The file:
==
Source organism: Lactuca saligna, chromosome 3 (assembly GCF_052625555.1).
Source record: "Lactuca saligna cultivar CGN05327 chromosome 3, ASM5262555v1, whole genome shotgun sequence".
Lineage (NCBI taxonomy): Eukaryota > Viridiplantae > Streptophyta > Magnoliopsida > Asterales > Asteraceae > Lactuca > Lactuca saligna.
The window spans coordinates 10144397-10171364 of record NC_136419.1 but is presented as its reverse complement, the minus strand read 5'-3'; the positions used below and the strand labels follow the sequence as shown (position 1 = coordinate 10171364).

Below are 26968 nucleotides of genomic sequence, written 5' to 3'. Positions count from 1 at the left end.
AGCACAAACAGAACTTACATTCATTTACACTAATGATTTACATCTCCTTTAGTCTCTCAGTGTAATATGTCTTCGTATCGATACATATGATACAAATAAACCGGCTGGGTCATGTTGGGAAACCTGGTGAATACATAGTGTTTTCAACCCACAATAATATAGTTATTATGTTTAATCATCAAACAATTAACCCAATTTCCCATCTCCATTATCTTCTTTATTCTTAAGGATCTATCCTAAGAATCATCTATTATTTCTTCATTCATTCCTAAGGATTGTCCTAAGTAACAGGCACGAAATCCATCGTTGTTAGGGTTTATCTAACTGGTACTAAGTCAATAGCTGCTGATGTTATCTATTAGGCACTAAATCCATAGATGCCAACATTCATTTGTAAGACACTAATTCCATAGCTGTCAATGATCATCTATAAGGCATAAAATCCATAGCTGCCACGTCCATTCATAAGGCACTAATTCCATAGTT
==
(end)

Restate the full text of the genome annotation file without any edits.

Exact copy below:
Source organism: Lactuca saligna, chromosome 3 (assembly GCF_052625555.1).
Source record: "Lactuca saligna cultivar CGN05327 chromosome 3, ASM5262555v1, whole genome shotgun sequence".
Lineage (NCBI taxonomy): Eukaryota > Viridiplantae > Streptophyta > Magnoliopsida > Asterales > Asteraceae > Lactuca > Lactuca saligna.
The window spans coordinates 10144397-10171364 of record NC_136419.1 but is presented as its reverse complement, the minus strand read 5'-3'; the positions used below and the strand labels follow the sequence as shown (position 1 = coordinate 10171364).

Below are 26968 nucleotides of genomic sequence, written 5' to 3'. Positions count from 1 at the left end.
AGCACAAACAGAACTTACATTCATTTACACTAATGATTTACATCTCCTTTAGTCTCTCAGTGTAATATGTCTTCGTATCGATACATATGATACAAATAAACCGGCTGGGTCATGTTGGGAAACCTGGTGAATACATAGTGTTTTCAACCCACAATAATATAGTTATTATGTTTAATCATCAAACAATTAACCCAATTTCCCATCTCCATTATCTTCTTTATTCTTAAGGATCTATCCTAAGAATCATCTATTATTTCTTCATTCATTCCTAAGGATTGTCCTAAGTAACAGGCACGAAATCCATCGTTGTTAGGGTTTATCTAACTGGTACTAAGTCAATAGCTGCTGATGTTATCTATTAGGCACTAAATCCATAGATGCCAACATTCATTTGTAAGACACTAATTCCATAGCTGTCAATGATCATCTATAAGGCATAAAATCCATAGCTGCCACGTCCATTCATAAGGCACTAATTCCATAGTT